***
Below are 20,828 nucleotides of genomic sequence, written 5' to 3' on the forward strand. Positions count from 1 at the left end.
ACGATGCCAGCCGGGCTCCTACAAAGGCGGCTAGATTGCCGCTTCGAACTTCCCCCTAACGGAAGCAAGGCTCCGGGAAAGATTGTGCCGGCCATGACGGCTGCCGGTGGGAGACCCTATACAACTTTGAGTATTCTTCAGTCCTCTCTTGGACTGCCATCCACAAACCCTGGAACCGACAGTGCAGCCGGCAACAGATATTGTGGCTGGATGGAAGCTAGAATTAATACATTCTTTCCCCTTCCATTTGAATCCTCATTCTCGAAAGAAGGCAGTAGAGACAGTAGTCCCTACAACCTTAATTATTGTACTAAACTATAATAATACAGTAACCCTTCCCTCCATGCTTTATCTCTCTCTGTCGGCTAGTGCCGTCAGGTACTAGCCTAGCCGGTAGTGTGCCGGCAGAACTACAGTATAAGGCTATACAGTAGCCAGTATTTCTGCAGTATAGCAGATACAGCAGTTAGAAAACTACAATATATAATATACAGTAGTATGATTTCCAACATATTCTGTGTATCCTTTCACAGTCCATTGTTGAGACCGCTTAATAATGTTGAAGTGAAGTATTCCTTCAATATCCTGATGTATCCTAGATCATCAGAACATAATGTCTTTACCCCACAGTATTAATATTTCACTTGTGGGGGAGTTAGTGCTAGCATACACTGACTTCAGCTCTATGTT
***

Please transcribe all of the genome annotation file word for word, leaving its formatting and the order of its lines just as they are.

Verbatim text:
Below are 20,828 nucleotides of genomic sequence, written 5' to 3' on the forward strand. Positions count from 1 at the left end.
ACGATGCCAGCCGGGCTCCTACAAAGGCGGCTAGATTGCCGCTTCGAACTTCCCCCTAACGGAAGCAAGGCTCCGGGAAAGATTGTGCCGGCCATGACGGCTGCCGGTGGGAGACCCTATACAACTTTGAGTATTCTTCAGTCCTCTCTTGGACTGCCATCCACAAACCCTGGAACCGACAGTGCAGCCGGCAACAGATATTGTGGCTGGATGGAAGCTAGAATTAATACATTCTTTCCCCTTCCATTTGAATCCTCATTCTCGAAAGAAGGCAGTAGAGACAGTAGTCCCTACAACCTTAATTATTGTACTAAACTATAATAATACAGTAACCCTTCCCTCCATGCTTTATCTCTCTCTGTCGGCTAGTGCCGTCAGGTACTAGCCTAGCCGGTAGTGTGCCGGCAGAACTACAGTATAAGGCTATACAGTAGCCAGTATTTCTGCAGTATAGCAGATACAGCAGTTAGAAAACTACAATATATAATATACAGTAGTATGATTTCCAACATATTCTGTGTATCCTTTCACAGTCCATTGTTGAGACCGCTTAATAATGTTGAAGTGAAGTATTCCTTCAATATCCTGATGTATCCTAGATCATCAGAACATAATGTCTTTACCCCACAGTATTAATATTTCACTTGTGGGGGAGTTAGTGCTAGCATACACTGACTTCAGCTCTATGTT